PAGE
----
10-Aug-87 19:47 MST
Sb: AP 08/07 0818 Abductions
------ By STEFAN FATSIS Associated Press Writer
NEW YORK (AP) -- What angers Whitley Strieber most is the attitude of UFO
debunkers who outright reject his claims in the best-selling book "Communion"
that he was abducted by short, stocky, big-eyed humanoids.
Strieber, the 42-year-old author of pop thrillers-turned-movies "The Wolfen"
and "The Hunger," resolutely denies inventing his 299-page account of bright
lights and midnight visits by alien beings to his remote cabin in upstate New
"I believe I am telling the truth," Strieber said in a telephone interview.
"`Communion' never demands that you believe in UFOs or that you believe that the
visitors are physically real.
"All it asks you to do is place into question some of the paradigms about
reality and the nature of the mind," he said. "I'm not asking more than that."
"Communion," which has sold more than 250,000 copies and was No. 1 on the New
York Times non-fiction best-seller list for three weeks, details Strieber's
reported contacts with alien visitors in 1985-86.
In the book, Strieber says on one occasion humanoids wearing gray body-suits
carried him to a small depression in the woods and later to a messy chamber. The
visitors, he says, physically assaulted him, inserting a "shiny, hair-thin
needle" in his head and a long, scaly object in his rectum.
"It wasn't dreamlike in any way -- you don't get a needle mark in your head
from a dream," Strieber said. "I felt like I was being raped. ... It just didn't
strike me as being hallucinatory or dreamlike in nature."
Co-author of two books about nuclear war and the environment, "Warday" and
"Nature's End," Strieber said he has received more than 2,000 letters from
readers, over half of whom claim some kind of alien contact.
He is forming a referral service network of doctors and counselors -- not UFO
investigators -- for people who have written to him claiming paranormal
"People know that something is going on and it's not understood by science,"
Strieber said. "The result of this is they're just simply not going to buy the
debunkers. They shouldn't believe them. The real problem we have now is that the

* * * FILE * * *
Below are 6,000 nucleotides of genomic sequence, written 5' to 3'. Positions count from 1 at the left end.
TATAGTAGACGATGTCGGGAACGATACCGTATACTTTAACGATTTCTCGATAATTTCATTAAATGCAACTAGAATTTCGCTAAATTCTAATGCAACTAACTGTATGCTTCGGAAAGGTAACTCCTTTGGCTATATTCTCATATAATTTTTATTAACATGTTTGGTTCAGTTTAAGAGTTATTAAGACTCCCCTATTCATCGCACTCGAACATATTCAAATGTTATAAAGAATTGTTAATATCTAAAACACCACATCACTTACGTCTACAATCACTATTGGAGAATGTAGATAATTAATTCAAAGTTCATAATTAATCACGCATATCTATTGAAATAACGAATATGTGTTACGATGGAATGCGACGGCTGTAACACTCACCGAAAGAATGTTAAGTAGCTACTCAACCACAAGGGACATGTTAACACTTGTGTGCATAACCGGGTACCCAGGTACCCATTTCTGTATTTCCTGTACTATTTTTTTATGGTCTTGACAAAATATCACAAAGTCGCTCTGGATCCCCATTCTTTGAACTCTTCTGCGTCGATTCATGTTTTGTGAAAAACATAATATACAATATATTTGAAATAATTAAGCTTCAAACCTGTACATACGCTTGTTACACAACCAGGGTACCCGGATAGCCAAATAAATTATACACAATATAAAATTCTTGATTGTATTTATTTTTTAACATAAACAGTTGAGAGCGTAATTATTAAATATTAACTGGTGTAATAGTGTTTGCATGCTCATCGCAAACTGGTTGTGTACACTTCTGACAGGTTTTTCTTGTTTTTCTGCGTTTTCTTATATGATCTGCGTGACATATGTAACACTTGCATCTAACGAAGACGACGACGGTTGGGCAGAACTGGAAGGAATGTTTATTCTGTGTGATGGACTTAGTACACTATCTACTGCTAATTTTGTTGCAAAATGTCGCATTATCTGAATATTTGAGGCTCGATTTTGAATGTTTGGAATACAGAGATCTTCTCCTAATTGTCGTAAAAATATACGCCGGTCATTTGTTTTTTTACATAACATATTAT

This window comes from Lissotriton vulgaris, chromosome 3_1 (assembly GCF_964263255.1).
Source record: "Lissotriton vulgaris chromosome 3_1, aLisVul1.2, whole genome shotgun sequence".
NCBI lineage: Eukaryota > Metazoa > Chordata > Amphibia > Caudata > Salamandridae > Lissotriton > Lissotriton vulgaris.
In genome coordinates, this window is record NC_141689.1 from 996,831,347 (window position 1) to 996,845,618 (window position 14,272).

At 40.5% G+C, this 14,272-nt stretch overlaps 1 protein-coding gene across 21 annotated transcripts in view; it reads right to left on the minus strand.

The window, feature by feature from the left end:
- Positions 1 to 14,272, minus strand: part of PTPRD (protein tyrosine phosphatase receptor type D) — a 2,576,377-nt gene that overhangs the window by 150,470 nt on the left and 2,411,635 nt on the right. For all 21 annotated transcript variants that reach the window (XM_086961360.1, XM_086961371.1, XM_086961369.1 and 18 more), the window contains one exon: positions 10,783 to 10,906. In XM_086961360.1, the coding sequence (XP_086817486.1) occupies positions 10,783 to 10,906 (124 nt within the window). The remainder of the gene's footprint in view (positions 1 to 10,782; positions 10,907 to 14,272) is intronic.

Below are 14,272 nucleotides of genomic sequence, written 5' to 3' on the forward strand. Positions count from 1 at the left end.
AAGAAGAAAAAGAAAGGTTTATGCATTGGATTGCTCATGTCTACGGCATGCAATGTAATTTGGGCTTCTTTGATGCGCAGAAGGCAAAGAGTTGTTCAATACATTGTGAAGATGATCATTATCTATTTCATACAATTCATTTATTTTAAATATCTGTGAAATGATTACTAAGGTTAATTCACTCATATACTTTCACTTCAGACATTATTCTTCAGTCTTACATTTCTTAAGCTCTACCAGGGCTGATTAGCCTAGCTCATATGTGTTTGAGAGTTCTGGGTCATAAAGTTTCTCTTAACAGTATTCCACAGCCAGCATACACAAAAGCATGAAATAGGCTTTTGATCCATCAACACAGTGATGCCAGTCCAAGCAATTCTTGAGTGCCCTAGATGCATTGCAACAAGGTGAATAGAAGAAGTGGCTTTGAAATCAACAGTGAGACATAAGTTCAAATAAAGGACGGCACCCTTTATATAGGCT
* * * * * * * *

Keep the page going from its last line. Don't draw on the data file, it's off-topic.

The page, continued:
debunkers are frightening the scientific community into not taking a
clear-headed look at this.
"`Communion' has been done with a lot of care and a lot of attention to
candor," he added. "There's no reason that someone with a good reputation can't
take it seriously and study it seriously."
Many details of Strieber's alleged encounters emerged during hypnosis
sessions with a New York City psychiatrist, transcripts of which are included in
Strieber says he underwent a battery of physical and psychological tests that
showed him to be normal, and also passed two polygraphs. The bottom of each page
of "Communion" asserts that Strieber's is "A True Story."
"I believe it so completely that I can take a lie detector test and pass," he
said. "I cannot be convinced -- not by myself, not by a psychiatrist, not by
anybody -- that there is the slightest doubt this is real."
Strieber, who includes his wife and 8-year-old son among witnesses to the
paranormal happenings, is writing a sequel entitled "Transformation" about
The author received a $1 million advance from the publisher for "Communion"
but said negotiations haven't been completed for the new book, which details his
struggle to come to terms with being the apparent subject of alien experiments.
"Transformation" includes one "major" encounter and three minor ones with the
same humanoids, Strieber said. The sequel is about his transformation"from a
frightened victim to someone who is going to tell it like it was, damn the
He said he no longer fears when he will be "visited" again.
"I just live my life," Strieber said. "When these happen it's always a little
startling. But I don't think in terms of when it will happen again."
The author said he had no interest in UFOs until his first encounters.
"It just didn't seem to matter very much," he said. "My concerns were peace
and the environment."
"When I was 11 or 12 there were (outer space) movies ... but it wasn't
something that we thought was particularly real. It was science fiction, but you
don't expect science fiction to be real."
("Communion" is published by William Morrow.)
Copyright 1987 by the Associated Press. All rights reserved.